We wanted to share some additional updates on Sophie’s condition, as well as the story behind how we got to where we are today. We’ve learned more over the past week of our lives than any parents should ever have to learn. Our sentiment is similar to almost every similar website: We’ve gone from “That could never happen to us” to “This is our story”.
To summarize succinctly, a little over a month ago, Sophie came down with a mild fever and severe cough. She was prescribed two rounds of antibiotics, but neither led to significant improvement. Original chest x-rays and exams also didn’t show anything too alarming; nothing more than a cold or mild infection. However, as time went on, we both became increasingly concerned, not because of concrete symptoms, but because we both knew that Sophie was not acting like our “happy, carefree sweet girl” that she had always been.
We went back to Sophie’s original pulmonologist, who referred us to a Dr. at Columbia NY-Presbyterian to perform a bronchoscopy. Prior to the procedure, he requested a last minute chest CT scan to arm him with some different information to have a more successful bronchoscopy. The night after the CT, we received the devastating news that no parents should ever have to hear; they had discovered a large tumor in Sophie’s lung that would need to be biopsied immediately to determine malignancy.
There is no way to describe how we felt at that moment, or really any moment since then. The hours of meeting with different doctors, the consults, the exams, the tests, gathering information have all been grueling, devastating, and more trying than we ever thought we’d experience in our lives. And the worst part? How to decide which doctor and institution that would give our little girl the best fighting chance she would have for this scary disease.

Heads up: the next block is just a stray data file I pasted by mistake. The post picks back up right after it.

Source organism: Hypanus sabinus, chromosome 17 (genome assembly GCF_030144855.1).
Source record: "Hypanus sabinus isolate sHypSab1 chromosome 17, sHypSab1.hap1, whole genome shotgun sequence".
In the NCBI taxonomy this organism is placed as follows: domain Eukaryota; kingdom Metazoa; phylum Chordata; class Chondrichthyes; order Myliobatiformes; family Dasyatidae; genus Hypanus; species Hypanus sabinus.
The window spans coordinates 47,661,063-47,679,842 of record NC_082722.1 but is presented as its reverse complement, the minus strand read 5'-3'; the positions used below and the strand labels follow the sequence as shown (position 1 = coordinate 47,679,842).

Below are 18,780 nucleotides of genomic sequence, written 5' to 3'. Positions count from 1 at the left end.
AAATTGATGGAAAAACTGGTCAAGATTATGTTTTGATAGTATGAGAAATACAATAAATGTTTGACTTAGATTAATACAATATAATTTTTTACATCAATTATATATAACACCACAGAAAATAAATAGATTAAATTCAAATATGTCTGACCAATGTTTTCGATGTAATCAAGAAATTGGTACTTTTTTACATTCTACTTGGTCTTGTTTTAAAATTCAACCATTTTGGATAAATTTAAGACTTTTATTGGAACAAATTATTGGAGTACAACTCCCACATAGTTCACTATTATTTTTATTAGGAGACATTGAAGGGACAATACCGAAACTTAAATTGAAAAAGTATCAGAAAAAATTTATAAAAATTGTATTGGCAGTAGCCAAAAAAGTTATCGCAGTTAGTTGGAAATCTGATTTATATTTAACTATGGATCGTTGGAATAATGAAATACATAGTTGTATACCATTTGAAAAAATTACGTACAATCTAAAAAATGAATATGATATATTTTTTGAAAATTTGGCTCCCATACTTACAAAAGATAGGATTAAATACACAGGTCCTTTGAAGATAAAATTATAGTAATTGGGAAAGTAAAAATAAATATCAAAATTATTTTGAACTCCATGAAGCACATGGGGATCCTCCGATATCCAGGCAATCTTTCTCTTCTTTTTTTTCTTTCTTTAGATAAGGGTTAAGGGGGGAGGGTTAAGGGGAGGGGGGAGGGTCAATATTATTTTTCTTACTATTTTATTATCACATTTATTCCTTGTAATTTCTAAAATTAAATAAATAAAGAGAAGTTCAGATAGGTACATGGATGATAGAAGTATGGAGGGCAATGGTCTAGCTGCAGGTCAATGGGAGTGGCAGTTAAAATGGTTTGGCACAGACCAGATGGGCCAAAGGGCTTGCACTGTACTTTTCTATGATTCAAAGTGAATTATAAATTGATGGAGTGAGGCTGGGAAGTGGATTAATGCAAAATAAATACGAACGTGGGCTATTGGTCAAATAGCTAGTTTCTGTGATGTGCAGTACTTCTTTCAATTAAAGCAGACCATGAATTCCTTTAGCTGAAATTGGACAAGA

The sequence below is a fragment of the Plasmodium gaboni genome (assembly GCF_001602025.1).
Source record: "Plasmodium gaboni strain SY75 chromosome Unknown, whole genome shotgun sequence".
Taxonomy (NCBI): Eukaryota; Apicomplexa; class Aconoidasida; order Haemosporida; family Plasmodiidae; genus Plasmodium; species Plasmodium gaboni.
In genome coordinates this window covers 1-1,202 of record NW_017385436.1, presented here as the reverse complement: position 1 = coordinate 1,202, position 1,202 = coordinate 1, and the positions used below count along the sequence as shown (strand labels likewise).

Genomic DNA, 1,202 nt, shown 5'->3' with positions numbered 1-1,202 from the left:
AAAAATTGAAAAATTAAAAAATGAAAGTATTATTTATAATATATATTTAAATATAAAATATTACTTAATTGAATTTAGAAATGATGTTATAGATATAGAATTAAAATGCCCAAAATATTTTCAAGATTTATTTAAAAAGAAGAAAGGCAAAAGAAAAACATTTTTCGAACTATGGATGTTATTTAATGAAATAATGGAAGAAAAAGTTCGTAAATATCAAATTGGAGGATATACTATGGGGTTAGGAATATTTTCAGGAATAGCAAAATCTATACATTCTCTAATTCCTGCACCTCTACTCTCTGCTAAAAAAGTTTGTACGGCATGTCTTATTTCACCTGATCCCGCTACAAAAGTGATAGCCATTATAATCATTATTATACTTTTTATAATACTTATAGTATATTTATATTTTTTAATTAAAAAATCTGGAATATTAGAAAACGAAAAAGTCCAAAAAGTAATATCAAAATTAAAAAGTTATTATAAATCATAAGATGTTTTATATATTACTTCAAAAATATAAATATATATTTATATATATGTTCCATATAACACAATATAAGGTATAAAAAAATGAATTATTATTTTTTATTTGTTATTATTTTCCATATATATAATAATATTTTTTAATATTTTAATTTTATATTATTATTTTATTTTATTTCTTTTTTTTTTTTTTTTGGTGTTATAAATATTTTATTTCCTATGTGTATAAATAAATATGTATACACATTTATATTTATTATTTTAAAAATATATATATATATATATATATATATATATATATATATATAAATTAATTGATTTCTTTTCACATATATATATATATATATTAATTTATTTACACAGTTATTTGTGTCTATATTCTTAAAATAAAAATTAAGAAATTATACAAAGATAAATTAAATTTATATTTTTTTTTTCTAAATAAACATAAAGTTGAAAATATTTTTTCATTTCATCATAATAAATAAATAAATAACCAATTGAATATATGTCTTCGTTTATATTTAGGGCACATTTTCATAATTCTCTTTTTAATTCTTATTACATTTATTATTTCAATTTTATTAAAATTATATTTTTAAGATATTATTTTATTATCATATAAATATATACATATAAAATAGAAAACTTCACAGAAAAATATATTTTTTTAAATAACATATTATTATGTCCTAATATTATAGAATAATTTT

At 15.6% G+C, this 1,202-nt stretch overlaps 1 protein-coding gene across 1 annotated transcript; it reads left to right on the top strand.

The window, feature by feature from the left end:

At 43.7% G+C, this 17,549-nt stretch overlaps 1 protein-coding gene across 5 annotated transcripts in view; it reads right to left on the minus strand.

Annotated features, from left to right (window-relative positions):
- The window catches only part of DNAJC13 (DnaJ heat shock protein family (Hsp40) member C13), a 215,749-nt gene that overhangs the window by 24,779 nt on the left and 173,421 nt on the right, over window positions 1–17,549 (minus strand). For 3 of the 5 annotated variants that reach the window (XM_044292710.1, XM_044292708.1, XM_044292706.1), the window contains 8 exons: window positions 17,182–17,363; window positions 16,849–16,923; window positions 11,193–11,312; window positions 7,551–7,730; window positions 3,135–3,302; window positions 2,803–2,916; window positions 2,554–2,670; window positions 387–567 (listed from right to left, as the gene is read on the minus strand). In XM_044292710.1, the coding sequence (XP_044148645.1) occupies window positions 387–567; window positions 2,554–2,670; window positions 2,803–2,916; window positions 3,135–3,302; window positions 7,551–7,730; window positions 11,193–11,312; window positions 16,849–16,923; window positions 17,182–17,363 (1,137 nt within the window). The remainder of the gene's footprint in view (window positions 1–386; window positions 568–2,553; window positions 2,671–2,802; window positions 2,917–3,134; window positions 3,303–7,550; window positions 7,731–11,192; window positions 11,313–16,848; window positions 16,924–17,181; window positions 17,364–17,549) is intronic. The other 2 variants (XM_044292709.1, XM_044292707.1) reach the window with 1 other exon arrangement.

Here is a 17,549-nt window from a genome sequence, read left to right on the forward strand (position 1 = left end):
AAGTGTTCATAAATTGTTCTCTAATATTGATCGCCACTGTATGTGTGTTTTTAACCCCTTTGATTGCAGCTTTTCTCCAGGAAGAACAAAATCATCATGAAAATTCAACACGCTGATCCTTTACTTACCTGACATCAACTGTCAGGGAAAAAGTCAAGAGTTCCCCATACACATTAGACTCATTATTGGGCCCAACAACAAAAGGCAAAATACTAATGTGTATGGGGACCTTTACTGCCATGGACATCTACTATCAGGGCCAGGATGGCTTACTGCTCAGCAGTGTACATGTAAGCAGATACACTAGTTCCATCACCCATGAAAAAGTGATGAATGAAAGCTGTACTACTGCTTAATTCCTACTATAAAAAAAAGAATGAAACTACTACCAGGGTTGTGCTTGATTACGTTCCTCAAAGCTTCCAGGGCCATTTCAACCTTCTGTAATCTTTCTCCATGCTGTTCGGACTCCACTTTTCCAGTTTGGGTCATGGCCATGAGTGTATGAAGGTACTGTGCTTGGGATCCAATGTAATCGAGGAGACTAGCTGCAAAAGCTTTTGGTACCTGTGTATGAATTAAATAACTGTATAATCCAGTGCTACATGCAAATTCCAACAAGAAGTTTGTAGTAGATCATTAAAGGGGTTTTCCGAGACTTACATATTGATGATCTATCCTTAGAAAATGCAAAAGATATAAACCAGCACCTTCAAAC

This past Monday (11/14/16) was Sophie’s 3rd birthday. We decided to celebrate her birthday early and threw a last minute party for her in our home that weekend. On her actual birthday, we had an multi-hour open lung biopsy done at Columbia Presbyterian with the most phenomenal, kind surgeon in the world.
The pathology reports confirmed that Sophie has an extremely rare childhood cancer called pleuropulmonary blastoma (PPB). So rare in fact, there are only a few dozen diagnoses per year around the world. After what felt like years, and thanks to the amazing behind the scenes help of some extraordinary people, we found a team of doctors at Memorial Sloan Kettering Cancer Center (MSKCC) who have a tremendous amount of experience with rare cancers and have worked on several successful PPB cases. The overall plan is to treat with chemotherapy, followed by surgery to remove the tumor, followed by additional chemotherapy.
Sophie’s treatment began yesterday (11/17/16) at MSKCC pediatric ICU where her port for chemo was inserted, and her first chemotherapy treatment was administered. We are currently still in the ICU, but hope to be discharged next week.
While we know that yesterday was the first day of one of the most difficult journeys we will hopefully ever have to face, we also know that it was the first day of Sophie’s recovery.
To all our friends, family, organizations and even strangers who have stepped up to help with everything included but not limited to: organized prayers, anonymous donations, meal arrangements, much needed hot coffee sitting at our front door before leaving for the hospital, couriers bringing items back and forth from our home, working connections to get us in with the best doctors, someone I’ve never met creating this website, phone calls, voicemails, texts, emails, and so many other countless and unbelievable acts of kindness, we truly cannot thank you enough.
We will continue to provide updates as we know more about Sophie’s treatment plan and recovery. To stay updated, please feel free to sign up for automatic updates through the webpage that has been created to help her fight this terrible disease.